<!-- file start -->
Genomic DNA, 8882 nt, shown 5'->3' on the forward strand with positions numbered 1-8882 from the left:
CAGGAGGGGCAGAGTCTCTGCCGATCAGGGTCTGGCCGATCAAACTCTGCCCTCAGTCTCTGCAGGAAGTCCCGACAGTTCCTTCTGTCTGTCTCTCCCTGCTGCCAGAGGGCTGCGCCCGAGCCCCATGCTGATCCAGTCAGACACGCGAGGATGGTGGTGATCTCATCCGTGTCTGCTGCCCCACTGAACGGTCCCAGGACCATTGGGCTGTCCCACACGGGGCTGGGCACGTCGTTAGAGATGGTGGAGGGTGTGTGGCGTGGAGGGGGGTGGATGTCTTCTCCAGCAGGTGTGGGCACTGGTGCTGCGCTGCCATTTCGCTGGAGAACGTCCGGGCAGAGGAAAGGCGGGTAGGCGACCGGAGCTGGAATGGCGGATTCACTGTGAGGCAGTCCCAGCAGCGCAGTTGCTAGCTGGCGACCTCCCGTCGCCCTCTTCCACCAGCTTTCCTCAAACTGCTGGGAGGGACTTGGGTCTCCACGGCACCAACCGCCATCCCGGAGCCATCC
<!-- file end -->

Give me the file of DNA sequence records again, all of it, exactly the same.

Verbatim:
Genomic DNA, 8882 nt, shown 5'->3' on the forward strand with positions numbered 1-8882 from the left:
CAGGAGGGGCAGAGTCTCTGCCGATCAGGGTCTGGCCGATCAAACTCTGCCCTCAGTCTCTGCAGGAAGTCCCGACAGTTCCTTCTGTCTGTCTCTCCCTGCTGCCAGAGGGCTGCGCCCGAGCCCCATGCTGATCCAGTCAGACACGCGAGGATGGTGGTGATCTCATCCGTGTCTGCTGCCCCACTGAACGGTCCCAGGACCATTGGGCTGTCCCACACGGGGCTGGGCACGTCGTTAGAGATGGTGGAGGGTGTGTGGCGTGGAGGGGGGTGGATGTCTTCTCCAGCAGGTGTGGGCACTGGTGCTGCGCTGCCATTTCGCTGGAGAACGTCCGGGCAGAGGAAAGGCGGGTAGGCGACCGGAGCTGGAATGGCGGATTCACTGTGAGGCAGTCCCAGCAGCGCAGTTGCTAGCTGGCGACCTCCCGTCGCCCTCTTCCACCAGCTTTCCTCAAACTGCTGGGAGGGACTTGGGTCTCCACGGCACCAACCGCCATCCCGGAGCCATCC